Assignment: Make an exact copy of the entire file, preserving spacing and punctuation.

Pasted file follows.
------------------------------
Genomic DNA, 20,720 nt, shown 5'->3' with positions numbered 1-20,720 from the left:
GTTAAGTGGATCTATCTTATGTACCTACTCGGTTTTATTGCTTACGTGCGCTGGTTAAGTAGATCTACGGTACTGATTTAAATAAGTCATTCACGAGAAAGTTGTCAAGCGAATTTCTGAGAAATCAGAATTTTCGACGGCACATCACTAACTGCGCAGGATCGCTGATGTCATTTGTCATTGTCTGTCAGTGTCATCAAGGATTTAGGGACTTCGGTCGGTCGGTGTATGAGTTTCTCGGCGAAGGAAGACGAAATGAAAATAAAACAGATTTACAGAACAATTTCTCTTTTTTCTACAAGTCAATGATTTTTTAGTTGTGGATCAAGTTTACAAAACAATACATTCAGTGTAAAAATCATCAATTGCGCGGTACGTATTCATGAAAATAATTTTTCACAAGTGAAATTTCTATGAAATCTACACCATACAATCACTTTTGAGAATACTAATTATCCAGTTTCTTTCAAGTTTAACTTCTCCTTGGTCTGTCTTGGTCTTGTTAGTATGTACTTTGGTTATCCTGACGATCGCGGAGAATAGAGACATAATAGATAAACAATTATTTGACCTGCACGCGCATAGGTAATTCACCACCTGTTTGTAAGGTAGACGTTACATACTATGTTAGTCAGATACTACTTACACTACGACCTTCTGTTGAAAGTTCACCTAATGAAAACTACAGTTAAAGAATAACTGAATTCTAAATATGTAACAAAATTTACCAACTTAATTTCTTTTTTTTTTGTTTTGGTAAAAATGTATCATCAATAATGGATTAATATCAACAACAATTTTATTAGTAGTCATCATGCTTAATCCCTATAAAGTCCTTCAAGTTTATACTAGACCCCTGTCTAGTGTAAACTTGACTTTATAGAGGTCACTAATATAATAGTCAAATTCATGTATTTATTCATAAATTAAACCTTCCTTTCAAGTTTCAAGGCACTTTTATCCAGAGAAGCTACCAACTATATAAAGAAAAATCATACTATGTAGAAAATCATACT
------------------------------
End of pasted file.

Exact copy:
Genomic DNA, 20,720 nt, shown 5'->3' with positions numbered 1-20,720 from the left:
GTTAAGTGGATCTATCTTATGTACCTACTCGGTTTTATTGCTTACGTGCGCTGGTTAAGTAGATCTACGGTACTGATTTAAATAAGTCATTCACGAGAAAGTTGTCAAGCGAATTTCTGAGAAATCAGAATTTTCGACGGCACATCACTAACTGCGCAGGATCGCTGATGTCATTTGTCATTGTCTGTCAGTGTCATCAAGGATTTAGGGACTTCGGTCGGTCGGTGTATGAGTTTCTCGGCGAAGGAAGACGAAATGAAAATAAAACAGATTTACAGAACAATTTCTCTTTTTTCTACAAGTCAATGATTTTTTAGTTGTGGATCAAGTTTACAAAACAATACATTCAGTGTAAAAATCATCAATTGCGCGGTACGTATTCATGAAAATAATTTTTCACAAGTGAAATTTCTATGAAATCTACACCATACAATCACTTTTGAGAATACTAATTATCCAGTTTCTTTCAAGTTTAACTTCTCCTTGGTCTGTCTTGGTCTTGTTAGTATGTACTTTGGTTATCCTGACGATCGCGGAGAATAGAGACATAATAGATAAACAATTATTTGACCTGCACGCGCATAGGTAATTCACCACCTGTTTGTAAGGTAGACGTTACATACTATGTTAGTCAGATACTACTTACACTACGACCTTCTGTTGAAAGTTCACCTAATGAAAACTACAGTTAAAGAATAACTGAATTCTAAATATGTAACAAAATTTACCAACTTAATTTCTTTTTTTTTTGTTTTGGTAAAAATGTATCATCAATAATGGATTAATATCAACAACAATTTTATTAGTAGTCATCATGCTTAATCCCTATAAAGTCCTTCAAGTTTATACTAGACCCCTGTCTAGTGTAAACTTGACTTTATAGAGGTCACTAATATAATAGTCAAATTCATGTATTTATTCATAAATTAAACCTTCCTTTCAAGTTTCAAGGCACTTTTATCCAGAGAAGCTACCAACTATATAAAGAAAAATCATACTATGTAGAAAATCATACT